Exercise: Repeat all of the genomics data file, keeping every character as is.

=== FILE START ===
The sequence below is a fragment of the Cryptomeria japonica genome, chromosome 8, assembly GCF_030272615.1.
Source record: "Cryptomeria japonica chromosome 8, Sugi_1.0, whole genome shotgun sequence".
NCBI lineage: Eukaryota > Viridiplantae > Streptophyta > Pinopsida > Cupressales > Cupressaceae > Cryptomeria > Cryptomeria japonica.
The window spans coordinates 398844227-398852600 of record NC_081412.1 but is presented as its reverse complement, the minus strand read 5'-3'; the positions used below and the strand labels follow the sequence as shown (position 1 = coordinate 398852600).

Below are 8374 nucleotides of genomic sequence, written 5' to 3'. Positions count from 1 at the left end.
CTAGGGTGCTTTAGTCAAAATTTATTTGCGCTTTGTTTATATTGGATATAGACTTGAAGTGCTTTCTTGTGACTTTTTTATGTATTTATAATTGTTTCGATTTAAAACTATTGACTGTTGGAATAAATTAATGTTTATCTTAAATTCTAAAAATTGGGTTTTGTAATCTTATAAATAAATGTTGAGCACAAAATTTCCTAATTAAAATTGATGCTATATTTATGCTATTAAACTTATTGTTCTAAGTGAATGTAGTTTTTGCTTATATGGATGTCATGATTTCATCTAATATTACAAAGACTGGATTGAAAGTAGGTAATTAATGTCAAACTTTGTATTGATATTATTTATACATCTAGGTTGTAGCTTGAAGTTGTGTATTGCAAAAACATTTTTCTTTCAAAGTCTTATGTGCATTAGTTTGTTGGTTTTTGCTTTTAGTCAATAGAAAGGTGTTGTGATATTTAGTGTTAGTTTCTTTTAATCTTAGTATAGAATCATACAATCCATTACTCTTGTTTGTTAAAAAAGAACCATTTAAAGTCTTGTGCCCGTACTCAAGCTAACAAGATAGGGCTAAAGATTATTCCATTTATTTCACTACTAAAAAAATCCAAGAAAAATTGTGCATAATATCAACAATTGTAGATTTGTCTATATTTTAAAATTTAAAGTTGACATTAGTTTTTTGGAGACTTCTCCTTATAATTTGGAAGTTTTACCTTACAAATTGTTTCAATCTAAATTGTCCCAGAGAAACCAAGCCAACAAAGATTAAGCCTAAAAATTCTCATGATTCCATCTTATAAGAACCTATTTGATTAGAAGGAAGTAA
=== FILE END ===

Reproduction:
The sequence below is a fragment of the Cryptomeria japonica genome, chromosome 8, assembly GCF_030272615.1.
Source record: "Cryptomeria japonica chromosome 8, Sugi_1.0, whole genome shotgun sequence".
NCBI lineage: Eukaryota > Viridiplantae > Streptophyta > Pinopsida > Cupressales > Cupressaceae > Cryptomeria > Cryptomeria japonica.
The window spans coordinates 398844227-398852600 of record NC_081412.1 but is presented as its reverse complement, the minus strand read 5'-3'; the positions used below and the strand labels follow the sequence as shown (position 1 = coordinate 398852600).

Below are 8374 nucleotides of genomic sequence, written 5' to 3'. Positions count from 1 at the left end.
CTAGGGTGCTTTAGTCAAAATTTATTTGCGCTTTGTTTATATTGGATATAGACTTGAAGTGCTTTCTTGTGACTTTTTTATGTATTTATAATTGTTTCGATTTAAAACTATTGACTGTTGGAATAAATTAATGTTTATCTTAAATTCTAAAAATTGGGTTTTGTAATCTTATAAATAAATGTTGAGCACAAAATTTCCTAATTAAAATTGATGCTATATTTATGCTATTAAACTTATTGTTCTAAGTGAATGTAGTTTTTGCTTATATGGATGTCATGATTTCATCTAATATTACAAAGACTGGATTGAAAGTAGGTAATTAATGTCAAACTTTGTATTGATATTATTTATACATCTAGGTTGTAGCTTGAAGTTGTGTATTGCAAAAACATTTTTCTTTCAAAGTCTTATGTGCATTAGTTTGTTGGTTTTTGCTTTTAGTCAATAGAAAGGTGTTGTGATATTTAGTGTTAGTTTCTTTTAATCTTAGTATAGAATCATACAATCCATTACTCTTGTTTGTTAAAAAAGAACCATTTAAAGTCTTGTGCCCGTACTCAAGCTAACAAGATAGGGCTAAAGATTATTCCATTTATTTCACTACTAAAAAAATCCAAGAAAAATTGTGCATAATATCAACAATTGTAGATTTGTCTATATTTTAAAATTTAAAGTTGACATTAGTTTTTTGGAGACTTCTCCTTATAATTTGGAAGTTTTACCTTACAAATTGTTTCAATCTAAATTGTCCCAGAGAAACCAAGCCAACAAAGATTAAGCCTAAAAATTCTCATGATTCCATCTTATAAGAACCTATTTGATTAGAAGGAAGTAA